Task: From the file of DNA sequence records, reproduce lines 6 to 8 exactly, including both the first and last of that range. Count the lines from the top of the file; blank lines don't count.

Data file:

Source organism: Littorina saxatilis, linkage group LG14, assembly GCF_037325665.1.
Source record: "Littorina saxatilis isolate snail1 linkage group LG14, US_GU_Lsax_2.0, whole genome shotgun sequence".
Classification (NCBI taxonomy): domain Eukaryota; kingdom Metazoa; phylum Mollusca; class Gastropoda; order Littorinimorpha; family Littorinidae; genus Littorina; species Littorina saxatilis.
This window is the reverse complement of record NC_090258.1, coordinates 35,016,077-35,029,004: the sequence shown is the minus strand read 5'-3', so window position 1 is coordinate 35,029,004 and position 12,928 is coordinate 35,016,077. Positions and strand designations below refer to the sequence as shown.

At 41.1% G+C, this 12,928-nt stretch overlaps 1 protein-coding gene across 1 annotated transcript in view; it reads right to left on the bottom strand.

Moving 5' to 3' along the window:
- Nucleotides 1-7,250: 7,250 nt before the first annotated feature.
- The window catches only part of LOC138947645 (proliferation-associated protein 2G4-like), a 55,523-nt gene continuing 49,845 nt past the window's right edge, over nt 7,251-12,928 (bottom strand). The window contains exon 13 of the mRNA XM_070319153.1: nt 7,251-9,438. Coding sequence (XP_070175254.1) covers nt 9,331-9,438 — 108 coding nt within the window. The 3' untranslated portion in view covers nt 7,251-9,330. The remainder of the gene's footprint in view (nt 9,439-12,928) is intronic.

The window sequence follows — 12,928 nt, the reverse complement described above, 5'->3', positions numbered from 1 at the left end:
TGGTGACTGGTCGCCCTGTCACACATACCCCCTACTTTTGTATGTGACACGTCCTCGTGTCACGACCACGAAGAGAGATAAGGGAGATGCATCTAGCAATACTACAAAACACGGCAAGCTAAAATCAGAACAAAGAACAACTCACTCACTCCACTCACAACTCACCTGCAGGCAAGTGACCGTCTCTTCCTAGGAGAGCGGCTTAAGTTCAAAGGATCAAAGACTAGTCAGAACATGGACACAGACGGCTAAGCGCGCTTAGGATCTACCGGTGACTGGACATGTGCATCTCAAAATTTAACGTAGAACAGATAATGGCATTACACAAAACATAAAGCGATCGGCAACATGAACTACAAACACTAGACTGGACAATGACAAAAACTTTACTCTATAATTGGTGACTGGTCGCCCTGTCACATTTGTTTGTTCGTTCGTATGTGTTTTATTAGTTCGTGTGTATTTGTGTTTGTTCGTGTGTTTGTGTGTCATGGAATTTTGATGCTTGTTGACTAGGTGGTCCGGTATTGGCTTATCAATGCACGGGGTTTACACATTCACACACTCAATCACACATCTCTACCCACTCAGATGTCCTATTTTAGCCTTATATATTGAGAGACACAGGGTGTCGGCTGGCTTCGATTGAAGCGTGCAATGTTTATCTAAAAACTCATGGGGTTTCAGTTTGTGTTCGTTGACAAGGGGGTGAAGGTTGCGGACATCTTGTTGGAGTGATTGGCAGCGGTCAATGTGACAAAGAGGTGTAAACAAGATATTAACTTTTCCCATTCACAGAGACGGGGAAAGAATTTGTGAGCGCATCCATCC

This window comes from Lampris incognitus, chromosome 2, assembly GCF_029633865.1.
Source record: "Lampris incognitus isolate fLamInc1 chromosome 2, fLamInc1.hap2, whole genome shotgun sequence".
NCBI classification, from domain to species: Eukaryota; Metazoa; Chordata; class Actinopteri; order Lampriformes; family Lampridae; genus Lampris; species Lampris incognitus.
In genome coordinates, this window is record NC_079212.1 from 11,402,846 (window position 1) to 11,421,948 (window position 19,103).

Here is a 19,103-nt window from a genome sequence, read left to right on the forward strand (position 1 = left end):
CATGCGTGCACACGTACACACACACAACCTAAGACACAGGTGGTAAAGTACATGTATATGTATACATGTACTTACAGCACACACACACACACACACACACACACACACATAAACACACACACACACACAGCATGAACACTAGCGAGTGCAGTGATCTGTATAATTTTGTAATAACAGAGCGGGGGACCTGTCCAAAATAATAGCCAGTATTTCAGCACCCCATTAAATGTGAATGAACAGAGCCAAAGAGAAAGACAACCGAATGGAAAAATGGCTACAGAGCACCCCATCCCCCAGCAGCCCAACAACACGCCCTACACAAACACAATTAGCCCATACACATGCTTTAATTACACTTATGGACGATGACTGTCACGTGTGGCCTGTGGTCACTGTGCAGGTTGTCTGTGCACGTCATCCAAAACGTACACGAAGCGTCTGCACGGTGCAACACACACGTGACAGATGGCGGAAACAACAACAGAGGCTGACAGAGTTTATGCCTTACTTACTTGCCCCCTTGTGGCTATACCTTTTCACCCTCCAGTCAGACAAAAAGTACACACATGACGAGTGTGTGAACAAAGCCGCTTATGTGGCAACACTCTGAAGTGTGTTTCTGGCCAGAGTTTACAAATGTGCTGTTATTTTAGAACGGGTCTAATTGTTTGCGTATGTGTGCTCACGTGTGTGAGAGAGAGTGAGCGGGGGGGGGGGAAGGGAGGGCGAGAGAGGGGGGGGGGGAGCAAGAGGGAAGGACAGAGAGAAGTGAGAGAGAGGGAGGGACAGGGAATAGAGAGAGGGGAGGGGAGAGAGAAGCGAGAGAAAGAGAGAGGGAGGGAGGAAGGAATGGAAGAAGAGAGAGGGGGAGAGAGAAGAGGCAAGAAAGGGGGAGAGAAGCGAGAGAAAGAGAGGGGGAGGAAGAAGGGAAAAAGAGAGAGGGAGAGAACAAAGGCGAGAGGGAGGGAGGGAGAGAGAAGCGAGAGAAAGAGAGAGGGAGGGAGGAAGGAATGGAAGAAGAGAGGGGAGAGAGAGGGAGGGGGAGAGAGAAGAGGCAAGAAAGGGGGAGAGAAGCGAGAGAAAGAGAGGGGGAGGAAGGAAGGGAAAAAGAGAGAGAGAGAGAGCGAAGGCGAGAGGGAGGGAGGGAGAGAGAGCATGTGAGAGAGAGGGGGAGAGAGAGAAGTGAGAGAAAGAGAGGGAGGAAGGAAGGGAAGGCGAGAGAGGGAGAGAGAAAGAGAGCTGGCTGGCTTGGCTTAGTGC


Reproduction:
Moving 5' to 3' along the window:
- Nucleotides 1-7,250: 7,250 nt before the first annotated feature.
- The window catches only part of LOC138947645 (proliferation-associated protein 2G4-like), a 55,523-nt gene continuing 49,845 nt past the window's right edge, over nt 7,251-12,928 (bottom strand). The window contains exon 13 of the mRNA XM_070319153.1: nt 7,251-9,438. Coding sequence (XP_070175254.1) covers nt 9,331-9,438 — 108 coding nt within the window. The 3' untranslated portion in view covers nt 7,251-9,330. The remainder of the gene's footprint in view (nt 9,439-12,928) is intronic.